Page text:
At the end of the hour, the pitstop cycle had helped the Alpine stretch out a lead of almost a minute in the fight for second.
The biggest fight on track in the class is for 15th, 16th and 17th in class with Juan Pablo Montoya in the #32 United Autosports entry, Victor Shiatar in the #35 SMP Racing and the #40 G-Drive Racing entry of Enzo Guibbert all within six seconds of each other.
We started the hour briefly with racing resumed, after the safety cars were withdrawn following the return of the #38 to the pitlane, and opportunity for the marshals to clear away the remnants of the blown-out tyre.
Back up to racing speed, Antonio Giovinazzi made a great move around the outside of Scott Dixon’s #69 Ford into the first chicane to grab second place for the #52 AF Corse Ferrari.
Further back, Billy Johnson was losing his line through the Ford chicane, the #66 GT taking to the grass and landing particularly hard as the car rejoined the tarmac. Something at the right-rear evidently gave way under the impact, and the car started crabbing. It was a long journey back to the pitlane, but Dixon was able to maintain a reasonable pace, although had lost a stack of places by the time he returned to the race, emerging behind the majority of the GTE-Am field.
Meanwhile, we had a second safety car period following on quickly from the last. As reported above, Dominik Kraihamer had a frightening accident through the Porsche Curves after the rear was clipped by the Ebimotors GTE Am Porsche. The rear wing of the ByKolles LMP1 flew high into the air and the car instantly lost all traction with the tarmac. The Austrian had no control over anything that happened next, as the car spun across the front of the Porsche and thumped heavily into the barriers. The decision to deploy the safety cars was almost as quick as the unravelling incident.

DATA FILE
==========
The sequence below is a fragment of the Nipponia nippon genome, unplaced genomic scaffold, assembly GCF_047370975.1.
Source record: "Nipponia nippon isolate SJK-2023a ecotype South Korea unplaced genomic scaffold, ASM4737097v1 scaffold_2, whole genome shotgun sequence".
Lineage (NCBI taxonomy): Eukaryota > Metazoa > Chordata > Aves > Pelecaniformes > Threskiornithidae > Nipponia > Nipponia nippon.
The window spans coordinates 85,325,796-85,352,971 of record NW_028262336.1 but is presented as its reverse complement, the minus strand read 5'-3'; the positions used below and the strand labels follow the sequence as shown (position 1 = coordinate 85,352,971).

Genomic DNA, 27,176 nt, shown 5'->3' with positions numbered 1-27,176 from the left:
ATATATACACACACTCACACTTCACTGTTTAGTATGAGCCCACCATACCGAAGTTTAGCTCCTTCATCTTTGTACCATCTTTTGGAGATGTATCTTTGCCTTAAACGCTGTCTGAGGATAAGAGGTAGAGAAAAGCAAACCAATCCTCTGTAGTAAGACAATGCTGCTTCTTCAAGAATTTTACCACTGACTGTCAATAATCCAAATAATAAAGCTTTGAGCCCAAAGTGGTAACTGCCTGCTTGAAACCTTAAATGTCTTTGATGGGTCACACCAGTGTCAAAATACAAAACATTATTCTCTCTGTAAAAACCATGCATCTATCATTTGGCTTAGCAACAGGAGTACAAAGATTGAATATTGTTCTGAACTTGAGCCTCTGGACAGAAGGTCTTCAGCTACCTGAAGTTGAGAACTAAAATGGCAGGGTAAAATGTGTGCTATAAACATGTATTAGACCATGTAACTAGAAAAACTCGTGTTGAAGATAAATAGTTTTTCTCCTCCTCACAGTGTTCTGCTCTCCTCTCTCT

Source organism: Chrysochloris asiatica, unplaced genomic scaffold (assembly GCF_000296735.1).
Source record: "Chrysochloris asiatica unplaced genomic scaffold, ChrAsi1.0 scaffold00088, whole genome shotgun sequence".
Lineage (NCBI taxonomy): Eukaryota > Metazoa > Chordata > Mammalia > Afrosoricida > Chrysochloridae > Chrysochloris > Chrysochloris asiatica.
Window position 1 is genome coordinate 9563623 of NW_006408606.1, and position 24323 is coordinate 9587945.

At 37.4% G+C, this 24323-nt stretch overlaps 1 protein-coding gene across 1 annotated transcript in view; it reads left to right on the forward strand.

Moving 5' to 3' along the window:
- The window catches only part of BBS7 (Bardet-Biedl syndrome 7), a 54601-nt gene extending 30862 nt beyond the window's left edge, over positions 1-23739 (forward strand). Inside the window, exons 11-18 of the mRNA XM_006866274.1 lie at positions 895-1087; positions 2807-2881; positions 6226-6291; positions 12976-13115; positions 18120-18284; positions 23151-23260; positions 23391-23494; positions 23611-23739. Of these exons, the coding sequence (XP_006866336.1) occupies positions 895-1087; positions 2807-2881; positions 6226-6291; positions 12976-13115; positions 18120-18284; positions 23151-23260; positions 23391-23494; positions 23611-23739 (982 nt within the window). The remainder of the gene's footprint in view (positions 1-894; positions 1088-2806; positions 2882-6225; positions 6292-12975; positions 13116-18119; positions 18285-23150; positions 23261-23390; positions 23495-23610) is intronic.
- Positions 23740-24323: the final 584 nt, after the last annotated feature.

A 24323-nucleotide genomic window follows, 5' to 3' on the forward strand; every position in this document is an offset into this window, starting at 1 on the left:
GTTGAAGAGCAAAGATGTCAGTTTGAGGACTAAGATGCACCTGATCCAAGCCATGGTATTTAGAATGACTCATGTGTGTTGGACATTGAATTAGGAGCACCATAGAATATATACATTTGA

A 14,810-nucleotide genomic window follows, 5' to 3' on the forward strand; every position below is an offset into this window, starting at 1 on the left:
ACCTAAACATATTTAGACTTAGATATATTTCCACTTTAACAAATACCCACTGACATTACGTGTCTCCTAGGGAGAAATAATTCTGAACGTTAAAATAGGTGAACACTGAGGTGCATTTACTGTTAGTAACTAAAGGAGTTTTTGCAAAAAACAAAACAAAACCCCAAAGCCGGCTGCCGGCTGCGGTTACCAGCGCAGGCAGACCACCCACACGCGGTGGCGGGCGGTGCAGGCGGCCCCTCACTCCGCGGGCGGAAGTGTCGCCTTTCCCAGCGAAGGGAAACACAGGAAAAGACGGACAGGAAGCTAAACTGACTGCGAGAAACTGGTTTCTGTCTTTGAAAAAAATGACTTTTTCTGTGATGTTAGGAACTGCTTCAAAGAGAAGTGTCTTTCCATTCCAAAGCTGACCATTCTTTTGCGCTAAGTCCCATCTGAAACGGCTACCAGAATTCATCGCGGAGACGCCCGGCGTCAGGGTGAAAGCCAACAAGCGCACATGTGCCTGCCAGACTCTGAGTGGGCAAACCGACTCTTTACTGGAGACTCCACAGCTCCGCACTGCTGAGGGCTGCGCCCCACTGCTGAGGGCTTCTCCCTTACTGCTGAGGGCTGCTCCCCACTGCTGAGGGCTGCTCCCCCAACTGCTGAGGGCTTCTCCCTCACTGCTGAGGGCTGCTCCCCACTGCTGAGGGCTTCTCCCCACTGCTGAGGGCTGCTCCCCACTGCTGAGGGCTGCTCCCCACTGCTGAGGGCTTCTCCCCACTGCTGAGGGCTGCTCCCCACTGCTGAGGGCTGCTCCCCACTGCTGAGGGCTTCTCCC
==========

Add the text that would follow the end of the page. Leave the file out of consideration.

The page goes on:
The restart, when it came, could not have been more thrilling, and more impressive. Although three safety cars were deployed evenly around the circuit, one had significantly collected more of the field than the other two, and when withdrawn, a full-blown mêlée was unleashed, with the two leading Toyotas right in the middle.
Only regular drivers of the London Orbital M25 motorway would appreciate the sheer volume of traffic vying for contention at the restart. A wall of headlights signalled a multi-million Euro stampede of cutting-edge race machinery that represented most of the 2018 Le Mans entry.